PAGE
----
GARDINER — To celebrate the spring fish migration season, the big-screen premiere of “Keystone: Voices for the Little Fish” is set for Thursday evening at the Johnson Hall Performing Arts Center in downtown Gardiner.

“It’s meant to really celebrate spring migration and welcoming the alewife back,” said Tina Wood, the founder and board president of Upstream, a Gardiner-based nonprofit organization dedicated to restoring fish passage to Cobbosseecontee Stream.

While Upstream has put on other events focusing on restoring fish passage, this event is new for the organization. The documentary runs from 6:30 to 8 p.m. at Johnson Hall, 280 Water St.

“Because of COVID, I think people’s spirits have really been challenged,” Wood said. “We’ve really wanted to have a fun evening where people could laugh and come together.”

Alewives swim upstream in May 2021 in the Sebasticook River, just below the Benton Falls Dam in Benton. Michael G. Seamans/Morning Sentinel file

Along with the premiere of the documentary showing Upstream’s ongoing efforts, the evening is to feature a question-and-answer session following the video, music, art and games. The event is to be hosted by Dennis Price, with music provided by Alfred Lund.

Alewives are considered a keystone species, meaning the fish, part of the herring family, have critical impact on the ecosystem.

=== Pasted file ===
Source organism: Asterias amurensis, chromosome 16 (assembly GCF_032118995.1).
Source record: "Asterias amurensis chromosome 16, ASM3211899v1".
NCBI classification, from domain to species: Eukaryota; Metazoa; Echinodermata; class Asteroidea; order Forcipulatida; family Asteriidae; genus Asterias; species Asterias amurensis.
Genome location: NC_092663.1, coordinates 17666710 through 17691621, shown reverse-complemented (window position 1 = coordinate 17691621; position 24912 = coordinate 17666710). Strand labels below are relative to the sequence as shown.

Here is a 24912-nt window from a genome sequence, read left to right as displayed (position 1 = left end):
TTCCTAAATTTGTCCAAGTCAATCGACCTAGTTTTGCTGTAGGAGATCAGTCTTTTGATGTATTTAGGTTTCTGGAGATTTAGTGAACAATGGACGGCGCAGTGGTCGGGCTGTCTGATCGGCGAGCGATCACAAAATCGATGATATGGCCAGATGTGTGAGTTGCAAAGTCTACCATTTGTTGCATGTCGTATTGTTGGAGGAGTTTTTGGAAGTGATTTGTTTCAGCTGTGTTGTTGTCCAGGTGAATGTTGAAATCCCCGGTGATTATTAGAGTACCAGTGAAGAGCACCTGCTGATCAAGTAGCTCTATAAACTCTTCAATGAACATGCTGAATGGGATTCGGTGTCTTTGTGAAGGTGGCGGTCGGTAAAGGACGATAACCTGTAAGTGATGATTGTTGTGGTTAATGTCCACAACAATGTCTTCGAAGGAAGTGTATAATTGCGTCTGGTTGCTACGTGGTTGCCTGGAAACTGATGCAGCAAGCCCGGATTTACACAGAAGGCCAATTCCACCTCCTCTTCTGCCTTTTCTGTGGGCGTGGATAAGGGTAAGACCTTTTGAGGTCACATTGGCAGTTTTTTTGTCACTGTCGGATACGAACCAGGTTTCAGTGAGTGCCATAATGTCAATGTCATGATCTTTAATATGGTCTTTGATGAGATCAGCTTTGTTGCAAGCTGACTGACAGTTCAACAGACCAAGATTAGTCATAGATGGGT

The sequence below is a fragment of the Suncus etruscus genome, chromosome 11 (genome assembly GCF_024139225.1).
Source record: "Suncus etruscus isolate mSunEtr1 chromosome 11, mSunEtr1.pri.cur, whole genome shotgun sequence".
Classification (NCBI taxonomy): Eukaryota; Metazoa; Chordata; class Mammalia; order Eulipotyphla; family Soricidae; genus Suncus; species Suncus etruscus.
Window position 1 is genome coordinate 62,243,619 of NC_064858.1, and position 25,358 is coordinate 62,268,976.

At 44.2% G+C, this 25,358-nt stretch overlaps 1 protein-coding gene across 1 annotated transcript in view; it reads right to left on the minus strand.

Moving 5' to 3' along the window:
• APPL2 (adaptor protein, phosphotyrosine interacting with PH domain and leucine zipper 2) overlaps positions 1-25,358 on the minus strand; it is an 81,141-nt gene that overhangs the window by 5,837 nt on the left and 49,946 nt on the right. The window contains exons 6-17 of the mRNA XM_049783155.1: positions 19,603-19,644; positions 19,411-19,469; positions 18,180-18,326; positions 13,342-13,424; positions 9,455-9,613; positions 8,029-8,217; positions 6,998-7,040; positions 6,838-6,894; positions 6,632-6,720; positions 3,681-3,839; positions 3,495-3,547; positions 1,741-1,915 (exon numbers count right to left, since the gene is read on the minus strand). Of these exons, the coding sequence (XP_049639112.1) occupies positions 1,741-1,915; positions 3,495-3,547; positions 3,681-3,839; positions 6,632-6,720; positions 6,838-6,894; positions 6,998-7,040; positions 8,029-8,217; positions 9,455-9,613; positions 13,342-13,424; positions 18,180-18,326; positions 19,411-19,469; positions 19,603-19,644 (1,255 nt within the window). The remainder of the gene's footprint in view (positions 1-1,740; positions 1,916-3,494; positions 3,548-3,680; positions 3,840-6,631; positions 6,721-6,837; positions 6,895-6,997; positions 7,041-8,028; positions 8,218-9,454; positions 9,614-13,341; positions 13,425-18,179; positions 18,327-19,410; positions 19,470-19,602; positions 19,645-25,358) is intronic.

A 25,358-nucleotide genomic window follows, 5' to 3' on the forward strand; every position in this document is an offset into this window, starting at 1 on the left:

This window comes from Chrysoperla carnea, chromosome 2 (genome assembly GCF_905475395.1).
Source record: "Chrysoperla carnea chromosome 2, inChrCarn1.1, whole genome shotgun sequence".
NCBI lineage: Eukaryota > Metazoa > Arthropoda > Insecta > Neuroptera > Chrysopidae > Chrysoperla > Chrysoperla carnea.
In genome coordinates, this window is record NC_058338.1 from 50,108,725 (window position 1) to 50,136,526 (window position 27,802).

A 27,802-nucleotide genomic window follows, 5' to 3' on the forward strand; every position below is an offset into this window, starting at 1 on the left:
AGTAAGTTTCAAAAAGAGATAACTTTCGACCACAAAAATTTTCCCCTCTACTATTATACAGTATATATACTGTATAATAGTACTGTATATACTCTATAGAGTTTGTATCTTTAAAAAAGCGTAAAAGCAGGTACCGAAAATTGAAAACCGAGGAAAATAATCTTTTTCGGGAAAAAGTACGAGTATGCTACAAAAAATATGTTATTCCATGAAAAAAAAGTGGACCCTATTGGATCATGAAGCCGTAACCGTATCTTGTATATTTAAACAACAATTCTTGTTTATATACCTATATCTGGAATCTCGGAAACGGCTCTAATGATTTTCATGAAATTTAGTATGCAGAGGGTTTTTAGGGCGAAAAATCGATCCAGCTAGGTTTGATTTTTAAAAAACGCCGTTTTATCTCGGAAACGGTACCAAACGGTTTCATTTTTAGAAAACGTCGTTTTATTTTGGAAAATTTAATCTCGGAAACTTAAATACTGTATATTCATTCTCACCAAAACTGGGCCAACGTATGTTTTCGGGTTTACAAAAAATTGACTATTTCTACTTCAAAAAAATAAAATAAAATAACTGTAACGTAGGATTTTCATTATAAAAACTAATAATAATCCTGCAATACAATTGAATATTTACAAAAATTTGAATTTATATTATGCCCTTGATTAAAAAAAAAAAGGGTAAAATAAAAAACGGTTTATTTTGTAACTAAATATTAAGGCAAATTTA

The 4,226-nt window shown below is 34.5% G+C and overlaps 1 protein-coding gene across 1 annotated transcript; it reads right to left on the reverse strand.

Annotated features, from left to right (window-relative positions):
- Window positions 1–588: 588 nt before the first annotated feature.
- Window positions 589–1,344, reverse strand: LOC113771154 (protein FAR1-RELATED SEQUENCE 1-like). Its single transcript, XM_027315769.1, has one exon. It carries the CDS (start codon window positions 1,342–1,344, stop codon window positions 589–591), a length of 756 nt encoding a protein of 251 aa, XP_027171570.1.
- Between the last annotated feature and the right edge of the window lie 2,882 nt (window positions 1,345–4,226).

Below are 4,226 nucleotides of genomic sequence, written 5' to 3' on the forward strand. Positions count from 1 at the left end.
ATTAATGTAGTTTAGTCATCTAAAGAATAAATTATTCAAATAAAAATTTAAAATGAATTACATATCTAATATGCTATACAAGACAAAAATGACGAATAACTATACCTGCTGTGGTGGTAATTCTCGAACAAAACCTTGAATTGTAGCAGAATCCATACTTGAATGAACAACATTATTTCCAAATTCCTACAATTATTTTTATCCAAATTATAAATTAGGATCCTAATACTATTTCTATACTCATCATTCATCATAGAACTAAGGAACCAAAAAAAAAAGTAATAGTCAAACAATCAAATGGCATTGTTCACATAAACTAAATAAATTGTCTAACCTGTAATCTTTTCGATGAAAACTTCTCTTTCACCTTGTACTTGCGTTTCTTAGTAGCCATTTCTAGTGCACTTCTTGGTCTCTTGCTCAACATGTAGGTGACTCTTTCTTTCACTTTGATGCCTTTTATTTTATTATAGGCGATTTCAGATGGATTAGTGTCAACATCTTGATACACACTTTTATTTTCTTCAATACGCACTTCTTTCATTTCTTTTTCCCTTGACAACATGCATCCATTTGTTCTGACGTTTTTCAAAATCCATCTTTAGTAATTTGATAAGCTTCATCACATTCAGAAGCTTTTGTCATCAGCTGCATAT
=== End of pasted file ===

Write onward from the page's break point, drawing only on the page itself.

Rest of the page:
“We have the brightest minds around alewives to help showcase them and tell why it’s important,” Wood said.

Progress to raise awareness has been steady for the group, which organizes an annual spring cleanup of the stream banks in downtown Gardiner.

It has also advocated for opening up the stream at every opportunity for fish passage.

Cobbosseeontee Stream, which flows into the Kennebec River in Gardiner, provided power for a series of mills in Gardiner’s early history, and dams have been installed to harness the power of the stream. Three dams remain.

Most recently, when the American Tissue dam’s license was up for renewal, passage for eels — upstream and downstream — was required, as was downstream passage for alewives.

“It’s working fishway and the eel passage is quite innovative,” Wood said. “We want to take a look and see how successful it is.”


Upstream passage for alewives will be required once the fish reach the base of that dam, Wood said, but they are not able to reach it now because they cannot get past the former Gardiner Paperboard Dam. The dam is not operational and prevents migrating fish from traveling farther upstream.

Wood said she hopes people in the 12 communities of the Cobbossee watershed will take from the event the message that fish restoration is a positive for all of them.

“There’s a lot of benefits, more than just restoring the habitat and connectivity of the river,” Wood said. “It brings people to our area. It brings economic revival.”

The event is free and open to the public. Johnson Hall requires those attending to wear masks.

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